Now that I think more, having books are like having great thinkers as friends. Great friends are those with whom you can spend hours with, turn to them in times of need, ask them for appropriate advice when needed. Great friends are non-demanding, they just stand around and let you be as you do your own thing. Friends with ages of wisdom, tons of good wishes, and- more importantly- always at hand. I wonder if you have realized that you may have a large circle of friends, you may consider them as great friends- which they indeed are- but you rarely turn to any of them at random in times of specific need. For example, if you have some issues with your better half, you may ask a select few. And these select few are different when you are besieged with problems at work, or with your finances, or with multiple such distinct issues clouding your life. Such is the case with books. All great friends, as I have just described, but each fulfilling a different need. Provided of course you know what to seek in a particular book, just like you know what to talk to a close friend about.

There is a small difference though. How many great friends you think you have? 4? 7? Ok, maybe 9! I would be surprised to hear a figure in double digits even with the most socially active people. And if you do think you have a large number of great friends, my humble recommendation is maybe you should start redefining for yourself what you mean by a great friend. On the other hand, you may have a large collection of books and each could be your great friend, in the manner listed above.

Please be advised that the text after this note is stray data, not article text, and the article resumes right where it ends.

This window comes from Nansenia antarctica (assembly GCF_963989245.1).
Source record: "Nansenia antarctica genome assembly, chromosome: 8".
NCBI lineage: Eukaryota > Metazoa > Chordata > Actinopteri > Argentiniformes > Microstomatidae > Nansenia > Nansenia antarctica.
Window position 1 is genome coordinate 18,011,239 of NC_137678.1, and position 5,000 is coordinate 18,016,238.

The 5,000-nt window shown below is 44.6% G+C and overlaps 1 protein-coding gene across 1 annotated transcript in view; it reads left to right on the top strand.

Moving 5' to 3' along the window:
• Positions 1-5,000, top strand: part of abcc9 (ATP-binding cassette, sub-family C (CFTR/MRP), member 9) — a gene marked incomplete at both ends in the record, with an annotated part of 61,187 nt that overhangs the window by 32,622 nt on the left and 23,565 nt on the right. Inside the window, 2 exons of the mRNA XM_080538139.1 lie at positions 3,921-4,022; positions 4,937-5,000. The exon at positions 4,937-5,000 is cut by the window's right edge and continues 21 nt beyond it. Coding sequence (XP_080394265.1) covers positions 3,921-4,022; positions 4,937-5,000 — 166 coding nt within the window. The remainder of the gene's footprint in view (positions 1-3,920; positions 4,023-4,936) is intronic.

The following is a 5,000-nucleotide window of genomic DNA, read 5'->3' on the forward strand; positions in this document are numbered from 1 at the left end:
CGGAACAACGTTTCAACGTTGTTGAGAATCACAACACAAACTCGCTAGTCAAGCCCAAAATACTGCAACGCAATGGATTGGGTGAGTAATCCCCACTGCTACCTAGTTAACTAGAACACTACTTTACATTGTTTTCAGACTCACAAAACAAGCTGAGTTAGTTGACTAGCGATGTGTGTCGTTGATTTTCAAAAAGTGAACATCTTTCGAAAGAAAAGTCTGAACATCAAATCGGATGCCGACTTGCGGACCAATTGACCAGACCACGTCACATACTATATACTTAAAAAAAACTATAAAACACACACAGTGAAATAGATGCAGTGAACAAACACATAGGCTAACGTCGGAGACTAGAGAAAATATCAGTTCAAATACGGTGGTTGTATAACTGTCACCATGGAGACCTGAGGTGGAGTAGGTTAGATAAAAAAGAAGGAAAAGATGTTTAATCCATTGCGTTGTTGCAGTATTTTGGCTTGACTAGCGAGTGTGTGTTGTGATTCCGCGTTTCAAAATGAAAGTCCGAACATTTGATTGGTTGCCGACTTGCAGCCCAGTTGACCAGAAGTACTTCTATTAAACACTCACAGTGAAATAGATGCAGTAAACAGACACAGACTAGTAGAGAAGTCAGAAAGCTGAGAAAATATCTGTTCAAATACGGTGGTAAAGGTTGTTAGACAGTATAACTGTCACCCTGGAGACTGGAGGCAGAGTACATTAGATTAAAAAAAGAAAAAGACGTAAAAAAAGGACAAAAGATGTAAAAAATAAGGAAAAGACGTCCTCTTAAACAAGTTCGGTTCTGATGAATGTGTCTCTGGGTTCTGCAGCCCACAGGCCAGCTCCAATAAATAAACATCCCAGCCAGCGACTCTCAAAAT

… be continued….

5 Responses to Confessions of a bibliophile: 1

  1. Manik Ghoshal says:

    My dear Santosh,
    Your latest blog on Books is particularly timely for me. I have bought more books than I can absorb within the last few months, most related to my field of interest -theology. Many of them were from, but also from other book sellers, including Kitab Bhavan of New Delhi where I sourced some rare Islamic books to try to get a clearer picture from their point of view. I have the full 8 volumes of ‘Sahih Bukhari’ too, printed in Saudi Arabia as a reference.
    Books are a wonderful source of knowledge and fantastic misinformation too. Some are shockingly unscientific. You might wonder why I am interested in all these religious books while being an atheist. I am trying my best to find out why people are so crazy about faith from a historic point of view. I have spent a couple of thousand £s on books probably over the last two years and my quest has not ended yet. I am not a book lover in particular, but I love the knowledge in them. Unfortunately I don’t live in an era when it is possible yet to down load books (knowledge) into the memory of our brain within a few minutes. In the future that may be possible, I believe! Then Sanyal Brothers would look very different with couches and electrodes and helmets hanging down from the roof.
    Here is a short list of just some of my recent purchases which you might find interesting. Some of the books may be banned in India for apeasement:-
    • Islamism and Democracy in India: The Transformation of Jamaat-e-Islami (Princeton Studies in Muslim Politics) by Irfan Ahmad
    • • Confession of a Buddhist Atheist by Stephen Batchelor
    • Buddhism Without Beliefs: A Contemporary Guide to Awakening By Stephen Batchelor
    • The Nature of the Gods (Classics) By Cicero, et al
    • The Letters of Pliny the Younger (Penguin Classics) The Younger Pliny, Betty Radice
    • Christianity Among the Arabs in Pre-Islamic Times (Arabic Islamic Studies) by J.Spencer Trimingham
    • Ancient Egyptian Roots of Christianity by Moustafa Gadalla
    • Josephus, the Essential Works: A Condensation of “Jewish Antiquities”, and, “the Jewish War” by Josephus, Paul L. Maier